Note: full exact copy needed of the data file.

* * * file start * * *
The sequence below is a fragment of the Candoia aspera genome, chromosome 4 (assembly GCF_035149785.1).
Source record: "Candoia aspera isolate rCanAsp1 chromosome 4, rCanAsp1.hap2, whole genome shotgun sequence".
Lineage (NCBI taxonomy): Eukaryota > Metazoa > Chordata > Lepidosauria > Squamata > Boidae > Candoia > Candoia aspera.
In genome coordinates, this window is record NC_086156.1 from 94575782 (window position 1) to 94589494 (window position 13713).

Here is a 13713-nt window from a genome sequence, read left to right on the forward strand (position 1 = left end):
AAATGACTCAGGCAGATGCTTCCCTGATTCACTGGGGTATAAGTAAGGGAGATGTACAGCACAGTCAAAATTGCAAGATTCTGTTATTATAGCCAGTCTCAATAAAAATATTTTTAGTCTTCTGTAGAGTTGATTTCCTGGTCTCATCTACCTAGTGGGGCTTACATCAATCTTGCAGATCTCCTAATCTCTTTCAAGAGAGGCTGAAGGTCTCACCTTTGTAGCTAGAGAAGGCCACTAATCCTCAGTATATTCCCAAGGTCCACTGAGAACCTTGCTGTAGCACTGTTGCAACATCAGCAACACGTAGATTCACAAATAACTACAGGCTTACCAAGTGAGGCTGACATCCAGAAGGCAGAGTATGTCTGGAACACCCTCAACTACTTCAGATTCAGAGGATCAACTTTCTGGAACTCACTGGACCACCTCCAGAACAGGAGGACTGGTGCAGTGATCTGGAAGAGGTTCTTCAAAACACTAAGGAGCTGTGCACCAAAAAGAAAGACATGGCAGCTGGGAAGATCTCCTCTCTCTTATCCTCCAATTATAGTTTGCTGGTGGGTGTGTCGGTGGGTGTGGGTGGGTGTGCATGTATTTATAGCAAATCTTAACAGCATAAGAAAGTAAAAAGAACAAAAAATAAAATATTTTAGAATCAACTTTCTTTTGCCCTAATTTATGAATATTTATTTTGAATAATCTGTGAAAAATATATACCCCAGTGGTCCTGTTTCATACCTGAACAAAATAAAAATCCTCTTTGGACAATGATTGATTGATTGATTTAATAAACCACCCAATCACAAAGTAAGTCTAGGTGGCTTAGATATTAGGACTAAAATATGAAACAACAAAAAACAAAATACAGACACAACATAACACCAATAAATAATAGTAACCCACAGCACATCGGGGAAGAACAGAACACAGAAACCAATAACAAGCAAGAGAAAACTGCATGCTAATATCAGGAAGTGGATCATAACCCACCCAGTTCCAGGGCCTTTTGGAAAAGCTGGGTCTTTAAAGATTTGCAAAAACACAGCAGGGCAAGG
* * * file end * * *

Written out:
The sequence below is a fragment of the Candoia aspera genome, chromosome 4 (assembly GCF_035149785.1).
Source record: "Candoia aspera isolate rCanAsp1 chromosome 4, rCanAsp1.hap2, whole genome shotgun sequence".
Lineage (NCBI taxonomy): Eukaryota > Metazoa > Chordata > Lepidosauria > Squamata > Boidae > Candoia > Candoia aspera.
In genome coordinates, this window is record NC_086156.1 from 94575782 (window position 1) to 94589494 (window position 13713).

Here is a 13713-nt window from a genome sequence, read left to right on the forward strand (position 1 = left end):
AAATGACTCAGGCAGATGCTTCCCTGATTCACTGGGGTATAAGTAAGGGAGATGTACAGCACAGTCAAAATTGCAAGATTCTGTTATTATAGCCAGTCTCAATAAAAATATTTTTAGTCTTCTGTAGAGTTGATTTCCTGGTCTCATCTACCTAGTGGGGCTTACATCAATCTTGCAGATCTCCTAATCTCTTTCAAGAGAGGCTGAAGGTCTCACCTTTGTAGCTAGAGAAGGCCACTAATCCTCAGTATATTCCCAAGGTCCACTGAGAACCTTGCTGTAGCACTGTTGCAACATCAGCAACACGTAGATTCACAAATAACTACAGGCTTACCAAGTGAGGCTGACATCCAGAAGGCAGAGTATGTCTGGAACACCCTCAACTACTTCAGATTCAGAGGATCAACTTTCTGGAACTCACTGGACCACCTCCAGAACAGGAGGACTGGTGCAGTGATCTGGAAGAGGTTCTTCAAAACACTAAGGAGCTGTGCACCAAAAAGAAAGACATGGCAGCTGGGAAGATCTCCTCTCTCTTATCCTCCAATTATAGTTTGCTGGTGGGTGTGTCGGTGGGTGTGGGTGGGTGTGCATGTATTTATAGCAAATCTTAACAGCATAAGAAAGTAAAAAGAACAAAAAATAAAATATTTTAGAATCAACTTTCTTTTGCCCTAATTTATGAATATTTATTTTGAATAATCTGTGAAAAATATATACCCCAGTGGTCCTGTTTCATACCTGAACAAAATAAAAATCCTCTTTGGACAATGATTGATTGATTGATTTAATAAACCACCCAATCACAAAGTAAGTCTAGGTGGCTTAGATATTAGGACTAAAATATGAAACAACAAAAAACAAAATACAGACACAACATAACACCAATAAATAATAGTAACCCACAGCACATCGGGGAAGAACAGAACACAGAAACCAATAACAAGCAAGAGAAAACTGCATGCTAATATCAGGAAGTGGATCATAACCCACCCAGTTCCAGGGCCTTTTGGAAAAGCTGGGTCTTTAAAGATTTGCAAAAACACAGCAGGGCAAGG